Degree Name

Doctor of Philosophy


Department of Chemistry


A generic electrochemical sensing system for ion chromatography has been developed. The system comprised of a number of hardware and software components. These included photolithographically produced, microelectrodes coated with conducting electroactive polymer (CEP) as sensing elements, with multichannel data acquisition, signal processing and data analysis elements. This system was applied to pulsed amperometric detection of a range of anions and cations after their separation by ion chromatography. In conjunction with chemometric data analysis, the problem of potassium (K) and methylamine (MA) peak integrity was addressed. In the course of this work, the sensor array was effectively tuned by the principal components analysis (PCA) of K and M A flow injection analysis (FIA) data. In this way, the optimal chemical and electrochemical detection parameters were identifíed as being: PP/Cl, PP/MSA, PP/PSS (between switching potentials of-0.75V and -0.25V vs Ag/AgCI reference electrode), PP/DS and PP/Tir (between switching potentials of-0.95V and -0.45V vs Ag/AgCI reference electrode).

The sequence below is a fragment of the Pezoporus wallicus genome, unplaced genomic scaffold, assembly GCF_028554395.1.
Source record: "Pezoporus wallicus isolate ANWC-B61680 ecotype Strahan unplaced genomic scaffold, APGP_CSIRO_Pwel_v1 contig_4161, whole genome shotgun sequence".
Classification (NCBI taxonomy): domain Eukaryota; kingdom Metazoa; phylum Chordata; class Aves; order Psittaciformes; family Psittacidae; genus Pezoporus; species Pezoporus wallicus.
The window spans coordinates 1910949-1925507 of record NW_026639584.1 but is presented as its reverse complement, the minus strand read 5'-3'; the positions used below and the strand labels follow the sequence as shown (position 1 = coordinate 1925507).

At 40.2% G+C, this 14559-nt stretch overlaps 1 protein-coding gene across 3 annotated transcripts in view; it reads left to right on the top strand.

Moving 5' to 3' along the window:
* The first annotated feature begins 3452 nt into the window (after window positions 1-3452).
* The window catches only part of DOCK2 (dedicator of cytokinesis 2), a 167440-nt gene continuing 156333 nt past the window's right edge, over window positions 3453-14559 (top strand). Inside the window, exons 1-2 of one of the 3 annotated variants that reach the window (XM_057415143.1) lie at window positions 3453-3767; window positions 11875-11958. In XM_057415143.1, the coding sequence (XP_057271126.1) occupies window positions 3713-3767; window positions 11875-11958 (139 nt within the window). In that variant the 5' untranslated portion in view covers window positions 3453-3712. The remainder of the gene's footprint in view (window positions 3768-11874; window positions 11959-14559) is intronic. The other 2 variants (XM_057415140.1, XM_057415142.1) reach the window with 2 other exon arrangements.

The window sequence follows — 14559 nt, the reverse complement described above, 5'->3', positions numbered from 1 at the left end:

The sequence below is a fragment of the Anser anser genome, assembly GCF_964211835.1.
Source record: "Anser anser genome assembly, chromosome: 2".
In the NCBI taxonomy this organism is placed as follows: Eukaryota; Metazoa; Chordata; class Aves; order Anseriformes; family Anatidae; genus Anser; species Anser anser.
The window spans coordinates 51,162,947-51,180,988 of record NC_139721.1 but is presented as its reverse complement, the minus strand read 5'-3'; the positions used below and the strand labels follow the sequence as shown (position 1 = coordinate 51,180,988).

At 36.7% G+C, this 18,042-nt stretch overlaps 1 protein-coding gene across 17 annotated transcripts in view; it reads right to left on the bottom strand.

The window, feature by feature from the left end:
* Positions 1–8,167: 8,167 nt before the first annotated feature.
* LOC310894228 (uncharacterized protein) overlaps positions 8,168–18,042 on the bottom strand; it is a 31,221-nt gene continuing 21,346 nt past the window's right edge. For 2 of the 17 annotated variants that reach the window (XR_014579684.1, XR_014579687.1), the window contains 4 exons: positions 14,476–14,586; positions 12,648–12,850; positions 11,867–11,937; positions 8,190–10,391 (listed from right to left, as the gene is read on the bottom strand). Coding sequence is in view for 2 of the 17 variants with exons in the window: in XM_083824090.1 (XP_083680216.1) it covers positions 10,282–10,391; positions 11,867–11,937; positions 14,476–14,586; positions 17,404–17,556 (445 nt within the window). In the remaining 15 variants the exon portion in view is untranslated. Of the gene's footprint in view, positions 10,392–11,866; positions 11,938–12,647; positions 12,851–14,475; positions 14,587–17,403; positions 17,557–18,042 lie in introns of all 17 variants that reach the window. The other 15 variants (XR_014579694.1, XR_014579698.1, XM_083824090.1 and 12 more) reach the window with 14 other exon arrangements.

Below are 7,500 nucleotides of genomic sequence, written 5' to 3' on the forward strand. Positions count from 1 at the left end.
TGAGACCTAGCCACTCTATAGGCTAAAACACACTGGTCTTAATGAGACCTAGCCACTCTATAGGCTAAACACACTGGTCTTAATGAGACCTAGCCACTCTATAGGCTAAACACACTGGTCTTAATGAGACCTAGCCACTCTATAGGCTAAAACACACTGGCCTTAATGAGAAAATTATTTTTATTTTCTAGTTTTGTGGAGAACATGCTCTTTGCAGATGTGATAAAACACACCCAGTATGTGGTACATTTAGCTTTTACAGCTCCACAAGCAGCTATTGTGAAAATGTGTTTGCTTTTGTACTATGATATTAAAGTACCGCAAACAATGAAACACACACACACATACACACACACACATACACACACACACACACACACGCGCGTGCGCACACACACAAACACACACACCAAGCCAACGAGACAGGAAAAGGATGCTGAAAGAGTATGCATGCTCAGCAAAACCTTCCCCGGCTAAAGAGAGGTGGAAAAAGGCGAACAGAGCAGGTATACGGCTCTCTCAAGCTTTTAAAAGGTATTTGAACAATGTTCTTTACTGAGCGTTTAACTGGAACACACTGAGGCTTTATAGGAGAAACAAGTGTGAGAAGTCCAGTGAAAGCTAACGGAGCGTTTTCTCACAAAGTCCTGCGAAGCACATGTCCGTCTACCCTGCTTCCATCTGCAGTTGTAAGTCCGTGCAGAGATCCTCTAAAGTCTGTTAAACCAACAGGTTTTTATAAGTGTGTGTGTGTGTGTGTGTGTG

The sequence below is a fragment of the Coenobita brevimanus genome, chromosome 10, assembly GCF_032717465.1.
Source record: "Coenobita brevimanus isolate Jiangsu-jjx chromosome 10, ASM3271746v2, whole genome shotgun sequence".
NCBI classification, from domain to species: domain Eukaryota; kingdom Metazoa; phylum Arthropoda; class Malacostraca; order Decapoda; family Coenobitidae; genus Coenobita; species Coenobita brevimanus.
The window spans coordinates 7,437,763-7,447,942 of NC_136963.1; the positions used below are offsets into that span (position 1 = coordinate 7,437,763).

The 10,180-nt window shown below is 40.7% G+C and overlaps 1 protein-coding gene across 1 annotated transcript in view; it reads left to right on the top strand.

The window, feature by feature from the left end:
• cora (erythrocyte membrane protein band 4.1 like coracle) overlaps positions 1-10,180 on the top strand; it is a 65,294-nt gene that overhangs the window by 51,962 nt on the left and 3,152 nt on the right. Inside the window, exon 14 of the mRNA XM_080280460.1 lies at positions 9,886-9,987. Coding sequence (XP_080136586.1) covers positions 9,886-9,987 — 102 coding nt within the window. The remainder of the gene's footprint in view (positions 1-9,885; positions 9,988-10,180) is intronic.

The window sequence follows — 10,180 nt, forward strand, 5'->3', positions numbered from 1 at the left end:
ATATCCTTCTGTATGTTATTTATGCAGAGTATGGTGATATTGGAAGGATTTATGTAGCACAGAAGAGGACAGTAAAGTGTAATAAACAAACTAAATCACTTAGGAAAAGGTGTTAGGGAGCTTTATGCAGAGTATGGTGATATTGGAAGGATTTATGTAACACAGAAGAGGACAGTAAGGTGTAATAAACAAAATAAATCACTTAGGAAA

Analysis of score and biplots generated by the PCA of CV data represents a fast and experimentally simpler method of tuning sensor selectivity. This was a novel treatment of C V data and certainly the first reported for the identification of pulsed detection parameters for FIA. This method produced results which were in agreement with those obtained with the FIA data.

The optimised array, in conjunction with partial least squares (PLS) regression analysis, was able to discriminate between purê and impure K and MA peaks of up to 5 % MA impurity in K or to 20% K impurity in MA . Through this work, the flexibility offered to the system by post-acquisition data manipulation was demonstrated. The use of current responses gathered over whole pulses rather than discrete current sample points was shown to be an effective strategy in this application.

The analytical performance of the CEP sensors to a range of electroinactive anions and cations did not compare favourably to conductivity detection. Calibration curves revealed that the CEP sensors are subject to polymer "saturation" effects, in that the analytical signal did not increase indefínitely with analyte concentration. This, along with sensitivity data for polymers and conductivity detection, was evidence that the C E P responses were not dominated by the change in solution conductivity.